Welder Questions

Discussion in 'Campfire' started by gichad128, Dec 24, 2012.

  1. gichad128

    gichad128 Well-Known Member

    I am thinking about parting with some Christmas money to buy a welder. I will use it for hobby purposes. 1/2 inch rebar will be the thickest stuff I will be welding. I'm looking at a Lincoln 180 Dual wire welder and a Millermatic 211. Does anyone have any experience or comments on either one of these welders? I have narrowed it down to these two because they can do 110 and 220.

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  2. shotgun wg

    shotgun wg Well-Known Member

    Either will do the job but also I would opt for 220 over 110 on hook up. Both companies make good welders. I personally like to set my welder myself which is an option on both. I would personally choose the Lincoln because it has a higher output range at 180amp. U may never need it that hot but if u do u got it. I run gas on mine over flux core. Seems to do a better job.
     

  3. dkhern

    dkhern Well-Known Member

    i got a hobart wire welder sorta taught myself built the frame for a 30 x 40 shop hauled framing parts 150 mi and constructed on site. really changed my outlook. before used wood and nails or screws. cut something wrong and scrap and do over w/metal and welder not so. best tool buy i ever made. now w/pace maker cant weld because on magnetic field near welder. for a novice/untrained i believe wire is easier than stick jmo
     
  4. gichad128

    gichad128 Well-Known Member

    Thanks for your input and advice!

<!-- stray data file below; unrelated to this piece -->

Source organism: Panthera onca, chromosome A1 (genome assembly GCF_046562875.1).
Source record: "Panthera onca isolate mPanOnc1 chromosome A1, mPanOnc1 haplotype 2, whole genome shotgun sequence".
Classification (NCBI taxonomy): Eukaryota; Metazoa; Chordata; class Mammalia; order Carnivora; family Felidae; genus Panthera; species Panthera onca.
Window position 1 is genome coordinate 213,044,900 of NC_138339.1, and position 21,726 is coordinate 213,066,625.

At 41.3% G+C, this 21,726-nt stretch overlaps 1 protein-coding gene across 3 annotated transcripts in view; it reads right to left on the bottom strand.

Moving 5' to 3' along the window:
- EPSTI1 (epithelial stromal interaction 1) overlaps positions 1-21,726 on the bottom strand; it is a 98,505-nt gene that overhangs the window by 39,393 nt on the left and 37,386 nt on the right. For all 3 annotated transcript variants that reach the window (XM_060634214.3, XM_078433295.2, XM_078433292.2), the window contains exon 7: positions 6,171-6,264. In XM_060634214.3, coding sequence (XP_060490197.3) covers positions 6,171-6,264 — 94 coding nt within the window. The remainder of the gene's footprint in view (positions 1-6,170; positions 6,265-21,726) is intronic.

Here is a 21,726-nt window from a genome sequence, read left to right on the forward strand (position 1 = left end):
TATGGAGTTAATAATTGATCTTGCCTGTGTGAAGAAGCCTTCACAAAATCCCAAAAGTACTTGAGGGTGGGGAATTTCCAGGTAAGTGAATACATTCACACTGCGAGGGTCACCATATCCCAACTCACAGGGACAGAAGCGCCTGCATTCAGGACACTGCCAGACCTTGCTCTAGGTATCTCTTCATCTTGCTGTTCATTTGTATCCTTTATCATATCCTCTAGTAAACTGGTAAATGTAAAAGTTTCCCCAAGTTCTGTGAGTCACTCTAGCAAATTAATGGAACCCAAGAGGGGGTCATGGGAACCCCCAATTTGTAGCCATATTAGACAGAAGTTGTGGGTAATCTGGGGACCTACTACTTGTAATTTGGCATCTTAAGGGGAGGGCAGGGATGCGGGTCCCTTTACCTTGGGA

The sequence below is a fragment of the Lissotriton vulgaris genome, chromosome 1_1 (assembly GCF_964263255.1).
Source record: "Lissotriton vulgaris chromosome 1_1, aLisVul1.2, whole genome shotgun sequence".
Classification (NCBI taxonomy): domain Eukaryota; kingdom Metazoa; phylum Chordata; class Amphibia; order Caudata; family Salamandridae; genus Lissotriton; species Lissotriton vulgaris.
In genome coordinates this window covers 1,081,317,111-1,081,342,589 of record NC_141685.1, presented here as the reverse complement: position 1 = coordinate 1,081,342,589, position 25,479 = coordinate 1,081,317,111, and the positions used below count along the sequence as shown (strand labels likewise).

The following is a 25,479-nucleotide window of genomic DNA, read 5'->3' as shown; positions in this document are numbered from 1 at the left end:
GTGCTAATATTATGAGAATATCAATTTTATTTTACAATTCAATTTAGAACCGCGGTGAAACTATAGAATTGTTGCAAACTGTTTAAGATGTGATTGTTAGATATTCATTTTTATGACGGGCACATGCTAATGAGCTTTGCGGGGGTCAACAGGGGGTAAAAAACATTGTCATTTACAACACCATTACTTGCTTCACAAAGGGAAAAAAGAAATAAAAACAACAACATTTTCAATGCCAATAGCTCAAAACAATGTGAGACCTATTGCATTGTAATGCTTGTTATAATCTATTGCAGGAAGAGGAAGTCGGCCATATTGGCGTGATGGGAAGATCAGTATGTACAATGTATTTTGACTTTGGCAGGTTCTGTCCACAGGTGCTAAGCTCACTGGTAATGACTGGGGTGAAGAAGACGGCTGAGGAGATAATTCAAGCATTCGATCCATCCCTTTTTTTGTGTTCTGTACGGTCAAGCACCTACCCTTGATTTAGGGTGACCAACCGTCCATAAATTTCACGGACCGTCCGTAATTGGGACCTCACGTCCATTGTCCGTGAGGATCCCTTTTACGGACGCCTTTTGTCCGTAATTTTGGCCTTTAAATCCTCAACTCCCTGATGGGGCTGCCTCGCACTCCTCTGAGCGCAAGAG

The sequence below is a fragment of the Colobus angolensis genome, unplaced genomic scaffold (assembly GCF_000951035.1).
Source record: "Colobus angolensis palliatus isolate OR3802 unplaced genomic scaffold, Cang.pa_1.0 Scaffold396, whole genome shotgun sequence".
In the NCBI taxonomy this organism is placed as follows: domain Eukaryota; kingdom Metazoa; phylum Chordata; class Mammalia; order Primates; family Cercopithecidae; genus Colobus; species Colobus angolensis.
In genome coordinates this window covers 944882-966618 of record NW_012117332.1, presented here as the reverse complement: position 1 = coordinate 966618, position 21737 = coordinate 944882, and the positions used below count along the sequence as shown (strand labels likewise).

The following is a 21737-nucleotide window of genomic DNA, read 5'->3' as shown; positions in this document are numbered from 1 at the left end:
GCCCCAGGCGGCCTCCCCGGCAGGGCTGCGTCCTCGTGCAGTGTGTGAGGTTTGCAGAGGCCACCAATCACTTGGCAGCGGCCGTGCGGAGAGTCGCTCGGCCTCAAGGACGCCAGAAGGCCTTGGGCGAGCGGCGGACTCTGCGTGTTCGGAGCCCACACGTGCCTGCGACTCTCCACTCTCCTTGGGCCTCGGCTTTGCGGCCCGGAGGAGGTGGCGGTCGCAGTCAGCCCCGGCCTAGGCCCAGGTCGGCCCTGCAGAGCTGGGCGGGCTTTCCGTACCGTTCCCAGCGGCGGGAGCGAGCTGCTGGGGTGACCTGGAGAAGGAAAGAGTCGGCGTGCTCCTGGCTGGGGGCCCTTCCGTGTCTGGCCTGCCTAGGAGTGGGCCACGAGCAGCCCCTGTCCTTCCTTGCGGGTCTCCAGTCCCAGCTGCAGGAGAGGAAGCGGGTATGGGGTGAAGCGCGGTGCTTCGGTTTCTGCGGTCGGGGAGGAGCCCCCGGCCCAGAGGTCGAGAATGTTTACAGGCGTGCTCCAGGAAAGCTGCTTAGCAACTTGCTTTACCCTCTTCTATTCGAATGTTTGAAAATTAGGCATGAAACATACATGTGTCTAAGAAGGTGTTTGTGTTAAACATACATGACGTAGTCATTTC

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  5. bird dog

    bird dog Moderator-Outdoor Recreation Lifetime Supporter

    I have the small version Hobart wire feed.
    I like it for the small projects that I do.
    Especially the auto dimming helmet.
    I keep thinking I will switch it over to gas but I don’t weld enough to rent a bottle. I am sure the Lincoln and Miller are as good if not better.
     
  6. camron

    camron Super Member<br>2010 Deer Hunting Contest Winner

    The 180 is a great welder! Virtually no difference between the 110 and 220 while welding. It'll weld up to 1/4" with no problem using the .035 and CO2 gas. We've used ours at work for over a year with no problems at all.
     
  7. miketyson26

    miketyson26 Well-Known Member Lifetime Supporter

    I like and have used Miller products for years. The Lincoln is a fine product too. The Hobart welders are made by Miller as well. I prefer the 220V or 460V machines myself. You get a nice smooth bead from the higher voltage machines. The 120v machines plug in anywhere and are very versitile but they have a much shorter duty cycle. I also prefer using the 75/25, Argon/Co2 mix gas. You get a cleaner weld with less splatter. But you have to understand that every guy who has ever run a bead has a different opinion.


    Miketyson26 :flag:
     
  8. I have a Miller 210 which is the model prior to the 211 and love the thing. I have the dual tank setup with a spool gun as well. Honestly I don't really use the spool gun that much and keep it set up for aluminum.
    With welders I recommend buying the biggest you can afford because you never know what you will end up welding.
    But the Miller 180 wouldn't be a bad choice....I too am partial to Miller but Lincoln make a good product too. I just have picked up that Miller is still built with a higher quality.
     
  9. Cjdavis618

    Cjdavis618 Well-Known Member

    I'll throw in my .02 here also.

    Regarding Mig (GMAW), beads can look really good but not penetrate well. If you are doing something that life depends on or needs to hold, make sure you practice a lot and then cut some test welds open and do some break tests on them. When something just has to hold, I will use Flux Core wire (Fcaw) or straight Arc Welding (Smaw) with rods. All of these work fine with steel. When I mig weld, I do use the 75/25 mix on Argon/CO2. But if using aluminum for material, you have to move to 100% argon. And you will need a spoolgun, because the aluminum wire is so soft it will not push through the tube at long distances and it will bind up in the feed tube and roller guides.